Investors are getting the least compensation for holding junk bonds instead of investment-grade debt in euros in more than six years.
The yield difference between speculative-grade notes and higher-rated securities narrowed to 2.9 percentage points from 4.8 percentage points a year earlier, Bank of America Merrill Lynch index data show. High-yield bond sales surged to a record 71 billion euros ($98 billion) in Europe this year, according to data compiled by Bloomberg.
“In some cases I’m not sure investors are being paid appropriately for the increased risk they’re taking going from investment grade to high yield,” said Henry Craik-White, a senior investment analyst at ECM Asset Management Ltd. in London, which oversees $8.6 billion in credit. “Investors are taking a bit more risk to get yield but the default rate is very low, which justifies that.”
Investors are piling into junk bonds as central bank stimulus and record-low interest rates push down yields. They’re also encouraged by defaults falling to historic lows, with the global rate at 2.8 percent at the end of October compared with a 30-year average of 4.7 percent, according to a report from Moody’s Investors Service last month.
Spanish car park operator Empark Aparcamientos y Servicios SA is the latest borrower to take advantage of demand for high-yield bonds. It sold 235 million euros of fixed-rate notes and 150 million euros of floating-rate securities to repay debt, according to data compiled by Bloomberg.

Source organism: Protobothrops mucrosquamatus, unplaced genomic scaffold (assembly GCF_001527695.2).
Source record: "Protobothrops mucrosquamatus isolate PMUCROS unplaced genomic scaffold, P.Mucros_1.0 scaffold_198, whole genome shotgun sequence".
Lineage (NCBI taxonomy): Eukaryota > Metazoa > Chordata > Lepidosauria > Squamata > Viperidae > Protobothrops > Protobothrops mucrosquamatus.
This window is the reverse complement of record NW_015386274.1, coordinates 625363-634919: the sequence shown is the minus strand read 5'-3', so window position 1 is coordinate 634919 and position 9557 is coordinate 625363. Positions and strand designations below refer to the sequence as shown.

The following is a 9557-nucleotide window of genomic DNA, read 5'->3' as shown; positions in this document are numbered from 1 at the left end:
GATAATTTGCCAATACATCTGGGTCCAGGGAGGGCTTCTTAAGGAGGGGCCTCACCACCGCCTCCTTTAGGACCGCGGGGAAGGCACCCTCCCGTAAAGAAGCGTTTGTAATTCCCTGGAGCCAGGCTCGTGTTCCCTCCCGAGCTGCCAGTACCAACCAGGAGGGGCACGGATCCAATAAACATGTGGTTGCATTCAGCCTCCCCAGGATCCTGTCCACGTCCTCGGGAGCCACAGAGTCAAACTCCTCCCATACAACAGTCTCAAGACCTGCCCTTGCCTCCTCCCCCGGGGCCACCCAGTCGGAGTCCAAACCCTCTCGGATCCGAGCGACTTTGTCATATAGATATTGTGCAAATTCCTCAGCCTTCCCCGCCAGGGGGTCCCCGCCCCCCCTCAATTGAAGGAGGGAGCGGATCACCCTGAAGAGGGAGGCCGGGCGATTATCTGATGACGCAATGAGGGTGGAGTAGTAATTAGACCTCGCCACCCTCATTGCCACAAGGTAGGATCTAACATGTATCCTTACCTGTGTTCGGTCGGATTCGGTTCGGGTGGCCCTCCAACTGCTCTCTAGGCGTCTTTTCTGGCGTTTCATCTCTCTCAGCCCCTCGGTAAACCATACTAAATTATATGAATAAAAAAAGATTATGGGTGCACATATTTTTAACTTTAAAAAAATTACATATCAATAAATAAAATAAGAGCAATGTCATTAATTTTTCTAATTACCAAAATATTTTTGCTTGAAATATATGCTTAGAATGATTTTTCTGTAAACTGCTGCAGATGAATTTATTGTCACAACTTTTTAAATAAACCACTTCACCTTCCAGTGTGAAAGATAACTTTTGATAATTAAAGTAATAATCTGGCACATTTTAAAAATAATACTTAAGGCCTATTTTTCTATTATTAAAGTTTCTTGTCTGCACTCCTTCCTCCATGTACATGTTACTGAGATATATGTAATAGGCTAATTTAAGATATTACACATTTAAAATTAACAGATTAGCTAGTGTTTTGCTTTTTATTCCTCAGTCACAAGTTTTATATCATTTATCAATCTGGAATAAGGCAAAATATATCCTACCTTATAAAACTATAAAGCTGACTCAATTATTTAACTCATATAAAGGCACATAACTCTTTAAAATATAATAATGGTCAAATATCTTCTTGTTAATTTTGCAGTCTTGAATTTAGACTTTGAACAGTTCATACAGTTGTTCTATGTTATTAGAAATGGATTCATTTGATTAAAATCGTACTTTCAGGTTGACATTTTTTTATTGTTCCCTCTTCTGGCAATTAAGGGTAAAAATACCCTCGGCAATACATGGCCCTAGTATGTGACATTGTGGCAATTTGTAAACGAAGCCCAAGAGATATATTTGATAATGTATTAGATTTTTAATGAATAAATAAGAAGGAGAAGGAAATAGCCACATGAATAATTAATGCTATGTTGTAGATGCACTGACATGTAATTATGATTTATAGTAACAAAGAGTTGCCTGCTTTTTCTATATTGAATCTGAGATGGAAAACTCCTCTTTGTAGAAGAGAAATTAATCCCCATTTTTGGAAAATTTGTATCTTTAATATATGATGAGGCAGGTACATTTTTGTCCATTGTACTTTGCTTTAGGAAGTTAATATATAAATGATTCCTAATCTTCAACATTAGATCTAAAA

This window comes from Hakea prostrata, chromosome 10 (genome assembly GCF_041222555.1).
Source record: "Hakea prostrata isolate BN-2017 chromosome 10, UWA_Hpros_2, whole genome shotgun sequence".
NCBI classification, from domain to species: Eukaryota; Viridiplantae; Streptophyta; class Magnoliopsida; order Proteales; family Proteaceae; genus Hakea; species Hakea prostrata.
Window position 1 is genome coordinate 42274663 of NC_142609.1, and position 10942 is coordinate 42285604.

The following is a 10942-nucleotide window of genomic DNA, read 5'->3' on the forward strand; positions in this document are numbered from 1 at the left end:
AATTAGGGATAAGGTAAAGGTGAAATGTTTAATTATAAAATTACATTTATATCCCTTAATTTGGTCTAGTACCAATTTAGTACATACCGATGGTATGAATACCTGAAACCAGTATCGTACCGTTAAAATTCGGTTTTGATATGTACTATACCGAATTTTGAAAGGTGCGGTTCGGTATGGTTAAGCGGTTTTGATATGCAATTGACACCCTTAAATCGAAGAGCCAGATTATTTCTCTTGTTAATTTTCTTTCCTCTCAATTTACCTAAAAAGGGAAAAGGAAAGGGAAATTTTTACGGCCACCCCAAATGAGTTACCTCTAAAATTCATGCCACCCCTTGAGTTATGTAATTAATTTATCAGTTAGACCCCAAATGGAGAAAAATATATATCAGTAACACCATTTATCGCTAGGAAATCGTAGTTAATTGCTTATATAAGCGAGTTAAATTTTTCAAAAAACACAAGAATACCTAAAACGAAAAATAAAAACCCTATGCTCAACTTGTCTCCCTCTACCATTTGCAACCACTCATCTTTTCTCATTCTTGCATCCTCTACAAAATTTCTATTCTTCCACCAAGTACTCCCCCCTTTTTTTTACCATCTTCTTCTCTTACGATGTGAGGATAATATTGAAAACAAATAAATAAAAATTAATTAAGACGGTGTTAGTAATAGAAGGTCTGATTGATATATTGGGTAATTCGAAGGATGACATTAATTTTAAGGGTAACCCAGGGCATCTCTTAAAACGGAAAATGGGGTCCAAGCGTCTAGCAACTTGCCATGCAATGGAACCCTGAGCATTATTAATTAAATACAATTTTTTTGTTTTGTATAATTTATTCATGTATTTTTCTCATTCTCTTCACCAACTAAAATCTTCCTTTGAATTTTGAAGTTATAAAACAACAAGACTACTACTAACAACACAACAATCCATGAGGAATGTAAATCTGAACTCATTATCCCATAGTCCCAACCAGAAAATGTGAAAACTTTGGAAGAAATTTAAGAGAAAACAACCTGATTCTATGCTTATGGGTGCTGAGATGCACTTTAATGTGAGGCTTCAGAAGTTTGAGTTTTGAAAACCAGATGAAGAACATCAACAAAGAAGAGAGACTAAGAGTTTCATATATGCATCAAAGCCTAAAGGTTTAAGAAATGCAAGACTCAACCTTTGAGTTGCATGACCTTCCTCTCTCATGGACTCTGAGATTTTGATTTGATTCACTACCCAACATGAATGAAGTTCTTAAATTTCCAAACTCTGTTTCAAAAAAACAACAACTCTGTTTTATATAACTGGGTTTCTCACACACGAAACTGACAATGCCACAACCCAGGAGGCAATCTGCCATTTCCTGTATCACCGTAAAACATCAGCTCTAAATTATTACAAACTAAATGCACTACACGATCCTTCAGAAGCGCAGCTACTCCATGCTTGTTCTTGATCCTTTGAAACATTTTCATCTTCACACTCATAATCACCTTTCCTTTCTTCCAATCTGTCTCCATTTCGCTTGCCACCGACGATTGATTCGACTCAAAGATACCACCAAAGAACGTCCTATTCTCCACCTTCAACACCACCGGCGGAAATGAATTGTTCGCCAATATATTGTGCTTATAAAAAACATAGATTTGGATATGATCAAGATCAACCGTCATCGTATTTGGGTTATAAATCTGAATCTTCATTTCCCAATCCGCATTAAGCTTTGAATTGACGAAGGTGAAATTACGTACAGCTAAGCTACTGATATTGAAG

Empark’s six-year fixed-rate notes were priced to yield 6.75 percent while the six-year floating-rate bonds yield 550 basis points more than the three-month euro interbank offered rate, the data show. The Madrid-based company, rated B2 or five levels below investment grade by Moody’s, issued the notes through its Empark Funding SA unit.
PortAventura Entertainment Barcelona BV, a special purpose vehicle serving the Spanish theme park operator, is marketing 400 million euros of fixed- and floating-rate notes, according to a person familiar with the plan. The proceeds will be used to repay debt and will also be distributed to shareholders, the person said. Moody’s assigned the notes a provisional B3 rating, six levels below investment grade.
Empark and PortAventura are both selling bonds for the first time, according to data compiled by Bloomberg. Debut issuers raised 22 billion euros of debt this year, representing almost one third of all non-financial junk deals, the data show.
Also in the high-yield market today, U.S. chemical maker Huntsman Corp. (HUN) increased the size of its bond to 300 million euros from 200 million euros initially planned, according to a person with knowledge of the sale. The Salt Lake City-based company, rated Ba3 or three levels below investment grade at Moody’s, issued seven-year notes with a yield of 5.125 percent to repay part of its loans, the person said.
“High yield has had a good year and we expect this to continue,” Mark Burgess, chief investment officer at Threadneedle Asset Management Ltd. in London, said in a report today. “Company balance sheets are robust and we see defaults as very unlikely.”
To contact the reporter on this story: Katie Linsell in Madrid at firstname.lastname@example.org